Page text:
Quebec Crees heading further south for annual goose hunt

Goose Break is now in full swing in Eeyou Istchee, northern Quebec. Over the past few years, more hunters have been heading south for the spring hunt, saying the birds are heading inland instead of flying up the eastern coast of James Bay.

Hunters noticing geese heading inland rather than up to eastern coast of James Bay

Goose Break is now in full swing in Eeyou Istchee, northern Quebec.

For the Crees of James Bay, the annual spring hunt is bigger than Christmas; schools are closed and the communities look like ghost towns as everyone goes to the bush.

But now, many Cree hunters are getting a head start by heading south.

"Hunters say the geese are heading inland rather than flying up the eastern coast of James Bay," said Waskaganish, Que., Chief Gordon Blackned.

Blackned said that in the past, a hunter could kill hundreds of geese each spring. Now, he said even a good hunter will only kill about 20.

"In the past 10 years, that is when we noticed a change in the geese around the coasts of James Bay. The geese flew more inland and are not landing as much as before."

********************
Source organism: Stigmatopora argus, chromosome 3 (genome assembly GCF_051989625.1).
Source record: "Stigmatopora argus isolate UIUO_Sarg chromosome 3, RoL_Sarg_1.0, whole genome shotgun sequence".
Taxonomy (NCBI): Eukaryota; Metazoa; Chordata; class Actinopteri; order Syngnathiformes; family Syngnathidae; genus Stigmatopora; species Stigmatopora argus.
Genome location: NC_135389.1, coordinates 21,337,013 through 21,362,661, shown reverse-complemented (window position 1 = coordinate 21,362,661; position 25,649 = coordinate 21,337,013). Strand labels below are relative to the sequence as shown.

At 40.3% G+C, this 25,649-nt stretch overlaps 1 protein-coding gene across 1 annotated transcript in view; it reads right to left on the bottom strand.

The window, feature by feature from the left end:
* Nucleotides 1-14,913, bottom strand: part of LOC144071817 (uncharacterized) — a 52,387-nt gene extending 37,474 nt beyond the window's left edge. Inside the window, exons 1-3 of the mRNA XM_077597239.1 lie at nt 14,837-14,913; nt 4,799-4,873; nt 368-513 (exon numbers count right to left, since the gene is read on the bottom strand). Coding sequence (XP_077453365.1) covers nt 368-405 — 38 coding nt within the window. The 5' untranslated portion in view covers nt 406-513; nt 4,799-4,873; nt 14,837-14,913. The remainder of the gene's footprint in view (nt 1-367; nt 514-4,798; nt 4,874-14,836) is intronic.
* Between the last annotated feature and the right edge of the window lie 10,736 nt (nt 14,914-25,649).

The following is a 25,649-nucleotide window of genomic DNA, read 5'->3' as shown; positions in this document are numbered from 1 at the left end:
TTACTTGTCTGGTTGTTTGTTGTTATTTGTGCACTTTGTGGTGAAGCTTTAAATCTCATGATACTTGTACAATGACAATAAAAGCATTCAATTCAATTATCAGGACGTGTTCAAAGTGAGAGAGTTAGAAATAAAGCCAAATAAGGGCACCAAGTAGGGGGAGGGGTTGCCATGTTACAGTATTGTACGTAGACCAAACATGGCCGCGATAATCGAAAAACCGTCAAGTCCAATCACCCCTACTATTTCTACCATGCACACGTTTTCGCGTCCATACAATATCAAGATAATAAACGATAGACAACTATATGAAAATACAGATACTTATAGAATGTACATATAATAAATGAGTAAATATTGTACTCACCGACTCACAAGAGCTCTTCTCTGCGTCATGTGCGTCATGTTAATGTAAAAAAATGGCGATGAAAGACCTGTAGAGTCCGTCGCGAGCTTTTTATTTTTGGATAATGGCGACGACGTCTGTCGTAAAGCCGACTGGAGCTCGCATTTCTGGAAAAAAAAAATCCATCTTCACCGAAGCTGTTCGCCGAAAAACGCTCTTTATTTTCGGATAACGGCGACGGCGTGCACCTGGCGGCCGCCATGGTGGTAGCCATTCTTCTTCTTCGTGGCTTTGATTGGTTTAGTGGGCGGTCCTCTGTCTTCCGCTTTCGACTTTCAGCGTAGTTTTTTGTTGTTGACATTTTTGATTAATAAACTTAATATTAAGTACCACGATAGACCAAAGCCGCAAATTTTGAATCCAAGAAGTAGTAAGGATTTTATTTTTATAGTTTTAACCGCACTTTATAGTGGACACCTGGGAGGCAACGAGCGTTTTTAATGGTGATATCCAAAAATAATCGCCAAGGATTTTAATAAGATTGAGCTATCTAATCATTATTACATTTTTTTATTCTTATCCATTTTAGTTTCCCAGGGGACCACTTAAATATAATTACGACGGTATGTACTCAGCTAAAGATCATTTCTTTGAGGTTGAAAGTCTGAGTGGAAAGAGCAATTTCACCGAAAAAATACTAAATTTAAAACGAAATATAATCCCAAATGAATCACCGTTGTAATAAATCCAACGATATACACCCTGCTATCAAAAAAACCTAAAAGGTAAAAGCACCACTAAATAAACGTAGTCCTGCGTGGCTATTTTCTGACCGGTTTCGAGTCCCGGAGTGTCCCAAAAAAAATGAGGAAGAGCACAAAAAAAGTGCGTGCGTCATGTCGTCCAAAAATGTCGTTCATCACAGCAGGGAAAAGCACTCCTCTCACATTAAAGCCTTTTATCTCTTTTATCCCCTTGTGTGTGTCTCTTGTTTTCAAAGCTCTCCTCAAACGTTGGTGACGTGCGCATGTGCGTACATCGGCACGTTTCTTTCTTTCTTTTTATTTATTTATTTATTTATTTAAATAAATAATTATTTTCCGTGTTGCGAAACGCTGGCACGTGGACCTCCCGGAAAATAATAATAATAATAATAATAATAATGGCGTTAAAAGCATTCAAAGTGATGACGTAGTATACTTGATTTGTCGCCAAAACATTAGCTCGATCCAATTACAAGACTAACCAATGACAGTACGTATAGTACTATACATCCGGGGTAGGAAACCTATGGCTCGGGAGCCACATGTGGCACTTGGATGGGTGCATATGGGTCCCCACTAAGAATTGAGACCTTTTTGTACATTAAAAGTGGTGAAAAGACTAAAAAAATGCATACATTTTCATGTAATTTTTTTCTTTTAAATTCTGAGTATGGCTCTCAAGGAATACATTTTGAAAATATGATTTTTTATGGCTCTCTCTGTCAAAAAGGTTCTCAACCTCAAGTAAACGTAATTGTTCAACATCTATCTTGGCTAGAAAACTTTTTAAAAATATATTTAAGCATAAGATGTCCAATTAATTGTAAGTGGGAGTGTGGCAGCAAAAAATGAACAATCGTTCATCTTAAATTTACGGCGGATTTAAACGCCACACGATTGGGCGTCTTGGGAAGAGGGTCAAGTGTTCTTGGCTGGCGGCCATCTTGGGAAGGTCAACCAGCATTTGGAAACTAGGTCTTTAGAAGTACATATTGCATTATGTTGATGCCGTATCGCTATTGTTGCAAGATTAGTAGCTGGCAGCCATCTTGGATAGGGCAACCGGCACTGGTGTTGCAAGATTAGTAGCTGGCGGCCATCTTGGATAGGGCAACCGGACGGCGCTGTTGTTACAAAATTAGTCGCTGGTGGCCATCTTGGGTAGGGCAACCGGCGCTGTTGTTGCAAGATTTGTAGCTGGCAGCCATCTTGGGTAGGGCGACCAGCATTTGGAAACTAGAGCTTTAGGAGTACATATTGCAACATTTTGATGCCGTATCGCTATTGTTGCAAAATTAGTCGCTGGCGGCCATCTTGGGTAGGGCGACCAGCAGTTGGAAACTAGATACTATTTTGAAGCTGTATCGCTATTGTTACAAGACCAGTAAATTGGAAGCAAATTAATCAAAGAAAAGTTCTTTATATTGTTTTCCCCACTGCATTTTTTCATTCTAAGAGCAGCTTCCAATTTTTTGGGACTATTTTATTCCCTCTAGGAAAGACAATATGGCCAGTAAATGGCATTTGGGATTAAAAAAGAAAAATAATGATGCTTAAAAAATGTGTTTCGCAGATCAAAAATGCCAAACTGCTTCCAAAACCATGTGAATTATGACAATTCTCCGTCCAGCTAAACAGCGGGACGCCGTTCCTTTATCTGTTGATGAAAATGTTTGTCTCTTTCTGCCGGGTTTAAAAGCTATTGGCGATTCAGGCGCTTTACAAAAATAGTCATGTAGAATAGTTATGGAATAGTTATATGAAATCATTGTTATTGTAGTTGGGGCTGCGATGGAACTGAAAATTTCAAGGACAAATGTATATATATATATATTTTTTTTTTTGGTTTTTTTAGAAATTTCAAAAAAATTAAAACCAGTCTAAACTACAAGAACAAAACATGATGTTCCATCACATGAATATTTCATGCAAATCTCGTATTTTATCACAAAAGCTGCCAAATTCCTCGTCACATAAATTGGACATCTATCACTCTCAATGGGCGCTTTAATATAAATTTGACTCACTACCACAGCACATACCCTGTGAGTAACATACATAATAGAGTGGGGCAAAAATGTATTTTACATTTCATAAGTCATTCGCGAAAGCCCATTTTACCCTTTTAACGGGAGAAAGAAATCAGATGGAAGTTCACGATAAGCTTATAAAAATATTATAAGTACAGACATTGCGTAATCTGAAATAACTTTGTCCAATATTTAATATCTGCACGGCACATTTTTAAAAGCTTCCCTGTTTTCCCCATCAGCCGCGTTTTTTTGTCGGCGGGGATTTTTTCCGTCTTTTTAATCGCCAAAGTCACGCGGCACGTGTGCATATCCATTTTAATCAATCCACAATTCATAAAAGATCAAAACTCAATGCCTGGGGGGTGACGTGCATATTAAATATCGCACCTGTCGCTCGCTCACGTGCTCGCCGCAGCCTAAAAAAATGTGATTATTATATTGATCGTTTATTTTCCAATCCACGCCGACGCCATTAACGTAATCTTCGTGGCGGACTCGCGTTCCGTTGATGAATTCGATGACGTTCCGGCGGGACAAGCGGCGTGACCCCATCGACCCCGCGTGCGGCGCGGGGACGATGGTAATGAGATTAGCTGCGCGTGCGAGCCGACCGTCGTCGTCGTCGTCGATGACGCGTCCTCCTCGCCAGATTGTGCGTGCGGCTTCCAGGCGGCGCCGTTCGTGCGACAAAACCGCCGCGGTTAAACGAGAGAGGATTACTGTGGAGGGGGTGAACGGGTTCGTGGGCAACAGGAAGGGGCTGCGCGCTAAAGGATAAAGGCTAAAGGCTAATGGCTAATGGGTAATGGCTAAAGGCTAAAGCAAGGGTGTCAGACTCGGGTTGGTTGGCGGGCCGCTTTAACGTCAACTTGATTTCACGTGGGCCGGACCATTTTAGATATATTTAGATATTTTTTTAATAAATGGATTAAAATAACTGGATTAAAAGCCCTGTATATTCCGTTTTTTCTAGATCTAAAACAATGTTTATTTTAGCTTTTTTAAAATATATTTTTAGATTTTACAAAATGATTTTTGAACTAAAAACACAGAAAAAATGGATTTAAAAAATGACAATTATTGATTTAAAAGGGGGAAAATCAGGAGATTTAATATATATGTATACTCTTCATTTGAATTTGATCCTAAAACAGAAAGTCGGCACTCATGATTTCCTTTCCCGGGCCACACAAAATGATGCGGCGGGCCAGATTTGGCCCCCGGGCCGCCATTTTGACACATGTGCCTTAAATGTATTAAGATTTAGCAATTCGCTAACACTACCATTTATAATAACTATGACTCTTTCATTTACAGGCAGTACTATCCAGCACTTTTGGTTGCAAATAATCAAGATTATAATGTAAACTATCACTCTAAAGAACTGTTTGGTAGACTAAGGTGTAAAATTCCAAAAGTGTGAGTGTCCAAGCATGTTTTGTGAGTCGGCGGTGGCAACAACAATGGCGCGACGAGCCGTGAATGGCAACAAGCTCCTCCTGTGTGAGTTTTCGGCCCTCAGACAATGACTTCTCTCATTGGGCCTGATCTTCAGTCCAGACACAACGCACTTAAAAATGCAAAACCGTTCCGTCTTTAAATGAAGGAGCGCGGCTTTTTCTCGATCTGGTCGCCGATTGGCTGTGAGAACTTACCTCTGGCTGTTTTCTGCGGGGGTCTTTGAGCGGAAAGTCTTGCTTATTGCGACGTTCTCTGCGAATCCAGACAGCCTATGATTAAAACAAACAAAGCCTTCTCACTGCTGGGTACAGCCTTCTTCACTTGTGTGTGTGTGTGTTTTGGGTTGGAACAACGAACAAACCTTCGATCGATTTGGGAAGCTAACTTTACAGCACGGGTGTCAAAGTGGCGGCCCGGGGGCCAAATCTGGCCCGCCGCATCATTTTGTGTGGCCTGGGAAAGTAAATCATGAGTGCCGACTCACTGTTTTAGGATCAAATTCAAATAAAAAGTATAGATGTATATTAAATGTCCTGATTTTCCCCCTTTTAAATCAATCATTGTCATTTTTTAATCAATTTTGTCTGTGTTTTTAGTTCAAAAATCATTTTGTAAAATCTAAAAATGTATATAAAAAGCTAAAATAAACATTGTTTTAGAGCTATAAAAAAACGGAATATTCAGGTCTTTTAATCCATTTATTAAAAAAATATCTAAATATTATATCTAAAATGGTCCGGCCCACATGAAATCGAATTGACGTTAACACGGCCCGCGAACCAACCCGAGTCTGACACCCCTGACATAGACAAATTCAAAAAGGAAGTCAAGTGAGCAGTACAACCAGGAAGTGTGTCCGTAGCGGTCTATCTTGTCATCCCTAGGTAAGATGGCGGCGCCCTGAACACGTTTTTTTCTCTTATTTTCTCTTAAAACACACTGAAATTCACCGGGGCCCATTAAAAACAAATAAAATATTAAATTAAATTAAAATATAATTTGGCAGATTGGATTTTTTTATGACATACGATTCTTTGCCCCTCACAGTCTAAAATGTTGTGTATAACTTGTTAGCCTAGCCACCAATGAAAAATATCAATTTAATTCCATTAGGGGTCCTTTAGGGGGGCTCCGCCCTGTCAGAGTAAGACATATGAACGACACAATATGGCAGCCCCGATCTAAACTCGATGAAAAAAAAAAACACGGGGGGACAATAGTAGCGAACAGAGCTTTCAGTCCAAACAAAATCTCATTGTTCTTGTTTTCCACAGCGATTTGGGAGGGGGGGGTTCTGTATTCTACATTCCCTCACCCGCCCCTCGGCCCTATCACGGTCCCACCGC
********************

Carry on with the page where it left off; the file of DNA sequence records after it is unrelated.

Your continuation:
Because of this, over the last five years, some Crees from James Bay have gone hunting in the farm fields of southern Ontario.

One of their favourite places is a town called Alfred, Ont. The geese are plentiful, and local farmers give the hunters permission to shoot geese in their fields.

While the men are out hunting, the women stay behind and pluck.

"I clean the geese from the evening hunt the next morning when the men are off to shoot more geese. By the time I am done cleaning the hunters arrive with more geese to clean," said Emily Cowboy of Waskaganish, who has been coming to Ontario for three years for the hunt.

When the hunt is finished in Ontario, the Crees return to their communities in James Bay where the hunt is just beginning.